Sitting comfortably in their Jerusalem home on a quiet Beit Hakerem street, 90-year-old Yitzhak “Pixie” Ernest gestures affectionately to his wife, Anny, sitting opposite him, and says with a degree of understatement, “We’ve known one another for many years.”
That’s because Yitzhak and Anny have been a couple for some 80 years, since 10-year-old Anny Rosenkranz first arrived in Melbourne, Australia, with her family from Vienna, Austria, as refugees from Nazi Europe in March 1939.
“Anny arrived in Melbourne on my birthday, March 28th,” says Yitzhak. “She was put into our elementary school class, and that was it.” He smiles and declares, “Getting married was a foregone conclusion.” Anny looks across at her husband, and chortles in amusement. She is even more amused at his explanation of how he acquired his nickname. “My schoolmates decided that I looked like a pixie. I was small with big ears, so the name stuck. All of my Australian friends here in Israel still call me ‘Pixie.’”
As a teen, Yitzhak became a member of the Habonim Zionist youth movement, which was founded in Australia by Anny’s two elder brothers. Habonim, Anny explains, “was ‘the’ Zionist youth movement in English-speaking countries.”
And on that, says Yitzhak, “hangs a tale.” With a twinkle in his eye, Yitzhak explains that in February 1948, the Jewish Agency shaliach (emissary) to Australia, Ehud Lederberger, arranged that three movement leaders from Australia would be sent to Palestine by boat to participate in a one-year Zionist youth leadership course, to be followed by two years of work in the movement, in Australia.
“I was one of the three” says Yitzhak. “We were on a Norwegian freighter docked in Perth when the news came through about a terror bombing in Palestine. Our parents wanted us to disembark and return home, but they were finally convinced by a friend in the Perth Zionist community to allow us to resume the trip. Arriving in Haifa shortly after his 19th birthday, Yitzhak and his friends, Nechama Shweryn and Ilse Meyer, were unable to be met by their madrichim (counselors), who were in besieged Jerusalem. Eventually, the counselors were able to leave Jerusalem, and met them in Haifa.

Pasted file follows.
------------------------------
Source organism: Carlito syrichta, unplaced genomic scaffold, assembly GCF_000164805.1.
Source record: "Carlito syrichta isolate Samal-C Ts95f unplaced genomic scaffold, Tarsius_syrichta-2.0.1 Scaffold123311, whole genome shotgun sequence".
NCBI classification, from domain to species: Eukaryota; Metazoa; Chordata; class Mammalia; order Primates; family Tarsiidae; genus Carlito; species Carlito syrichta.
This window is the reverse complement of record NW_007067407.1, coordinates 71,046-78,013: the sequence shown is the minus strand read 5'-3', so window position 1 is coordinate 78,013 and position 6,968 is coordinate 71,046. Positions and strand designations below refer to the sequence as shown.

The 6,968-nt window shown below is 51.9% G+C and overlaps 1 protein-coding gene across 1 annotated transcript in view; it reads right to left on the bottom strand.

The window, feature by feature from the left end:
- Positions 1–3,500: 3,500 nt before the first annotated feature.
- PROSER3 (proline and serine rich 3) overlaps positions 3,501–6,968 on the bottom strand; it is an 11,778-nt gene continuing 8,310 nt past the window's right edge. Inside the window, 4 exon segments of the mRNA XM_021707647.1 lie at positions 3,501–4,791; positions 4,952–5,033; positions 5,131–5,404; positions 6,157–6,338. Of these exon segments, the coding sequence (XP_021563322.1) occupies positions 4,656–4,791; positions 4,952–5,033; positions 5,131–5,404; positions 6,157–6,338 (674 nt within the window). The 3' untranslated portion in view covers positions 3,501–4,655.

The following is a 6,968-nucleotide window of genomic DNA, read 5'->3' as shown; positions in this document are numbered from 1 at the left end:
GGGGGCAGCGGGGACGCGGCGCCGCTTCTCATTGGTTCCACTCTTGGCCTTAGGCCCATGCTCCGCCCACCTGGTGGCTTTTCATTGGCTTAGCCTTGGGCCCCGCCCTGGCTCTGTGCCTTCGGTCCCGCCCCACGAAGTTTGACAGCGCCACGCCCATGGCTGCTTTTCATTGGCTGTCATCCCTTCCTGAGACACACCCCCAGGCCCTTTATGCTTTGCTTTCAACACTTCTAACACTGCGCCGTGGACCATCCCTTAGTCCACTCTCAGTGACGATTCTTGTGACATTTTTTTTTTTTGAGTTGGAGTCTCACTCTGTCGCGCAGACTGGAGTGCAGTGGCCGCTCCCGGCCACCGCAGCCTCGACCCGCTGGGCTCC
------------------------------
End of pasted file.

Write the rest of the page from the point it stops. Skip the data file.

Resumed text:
The group was comprised of 14 South Americans from Brazil and Argentina and three Australians, and as Yitzhak wryly notes, “We spoke no common language.” The only language of communication between the teens turned out to be Yiddish, and, notes Yitzhak, “Their Yiddish was better than ours.” Yitzhak vividly recalls Friday afternoon, May 14, 1948, when David Ben-Gurion proclaimed Israel’s independence in Tel Aviv. “We were outside the Tel Aviv Museum when the state was declared. We danced with the people after we heard the news of the declaration, and the next day the bombing started.” The three remained in Israel for that year, and then returned to Australia to fulfill their commitment to do youth movement work before all making aliyah.